Pitch Perfect: Apple’s iPad Mini Ad

Most presentations rely on logical arguments to try to persuade an audience–and that’s one of the reasons that so many of them fail. Charts, facts and figures tend to bore an audience and make them tune out. Making an emotional connection, on the other hand, is much more likely to be effective. It’s something that every speaker should try to include in their presentations.

When it comes creating advertising–which is really just another presentation format–Apple is the undisputed master at making people feel that they need something, even if it’s just a smaller version of something they already own. There’s a lot that any presenter can learn from how they work their magic to create that kind of desire.

Here’s a great example of how Apple deploys emotional content to sell its products. They don’t use any of the new iPad Mini’s specifications in order to make you want the new toy. This ad don’t even use any words other than the product’s name. Instead, Apple appeals to nostalgia with the childhood ritual of learning to play “Heart and Soul” on the piano, using the size difference between the two iPads to suggest a child playing along with an adult. Watching the piece for the first time during the keynote event literally gave me a warm fuzzy feeling, even though I’ve never played the piano.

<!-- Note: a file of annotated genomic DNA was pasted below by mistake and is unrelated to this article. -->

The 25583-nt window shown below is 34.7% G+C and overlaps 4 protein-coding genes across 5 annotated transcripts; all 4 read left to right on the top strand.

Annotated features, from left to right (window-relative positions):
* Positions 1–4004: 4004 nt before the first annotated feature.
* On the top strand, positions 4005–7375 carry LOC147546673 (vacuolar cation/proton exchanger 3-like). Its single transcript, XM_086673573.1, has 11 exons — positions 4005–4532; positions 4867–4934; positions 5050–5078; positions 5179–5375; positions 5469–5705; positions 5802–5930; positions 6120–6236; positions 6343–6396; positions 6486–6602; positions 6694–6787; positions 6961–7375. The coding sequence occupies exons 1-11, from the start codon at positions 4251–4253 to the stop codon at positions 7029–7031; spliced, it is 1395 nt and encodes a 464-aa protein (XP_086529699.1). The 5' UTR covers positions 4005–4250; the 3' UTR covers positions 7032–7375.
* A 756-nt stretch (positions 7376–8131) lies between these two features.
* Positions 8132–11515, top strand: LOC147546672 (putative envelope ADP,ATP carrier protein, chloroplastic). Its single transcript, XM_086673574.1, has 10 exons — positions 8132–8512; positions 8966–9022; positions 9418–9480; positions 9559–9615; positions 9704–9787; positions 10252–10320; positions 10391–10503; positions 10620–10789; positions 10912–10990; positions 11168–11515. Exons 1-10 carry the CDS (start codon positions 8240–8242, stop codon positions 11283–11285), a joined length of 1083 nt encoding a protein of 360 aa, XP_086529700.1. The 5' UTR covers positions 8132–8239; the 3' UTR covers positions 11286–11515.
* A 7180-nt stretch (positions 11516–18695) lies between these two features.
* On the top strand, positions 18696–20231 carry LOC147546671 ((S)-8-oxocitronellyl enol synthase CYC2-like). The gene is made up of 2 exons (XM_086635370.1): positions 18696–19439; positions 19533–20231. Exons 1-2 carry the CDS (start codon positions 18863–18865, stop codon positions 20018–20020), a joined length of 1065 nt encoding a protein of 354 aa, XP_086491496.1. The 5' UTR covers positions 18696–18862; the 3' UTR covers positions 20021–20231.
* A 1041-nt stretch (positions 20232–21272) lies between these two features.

Brilliant.

Apple’s iPad Mini Ad

Visual Aids: Cute Kittens Increase Attention and Productivity

Don’t You Feel More Productive?

Think all of those cat ladies browsing Cute Overload are just wasting their time? You’re wrong.

They’re really preparing to out-compete you. A recent study shows that people are more productive when they’ve been looking at pictures of cute animals. As reported by the Washington Post:

…researchers at Hiroshima University recently conducted a study where they showed university students pictures of baby animals before completing various tasks. What they found, in research published today, was that those who saw the baby animal pictures did more productive work after seeing those photographs – even more than those who saw a picture of an adult animal or a pleasant food.

Sometimes these esoteric studies seem utterly ridiculous, but I totally buy this one. If nothing else, I think that looking at cute images serves to grab a viewer’s attention and provoke an emotional response that makes them more likely to focus on a task or remember a presentation targeted at them. I’m not saying that kitty pictures are appropriate for every presentation. But anything that makes an audience laugh or feel good can be very effective.

One of the most successful presentations I’ve ever done is one that almost never happened. I spent a couple of years trying to get a presentation I called “The Worst Mistake I Ever Made” approved at a conference. The idea was that panelists would talk about what they’d learned from their mistakes and tell the audience what they’d change if they had it all to do over again. But conference organizers kept telling me it was too negative.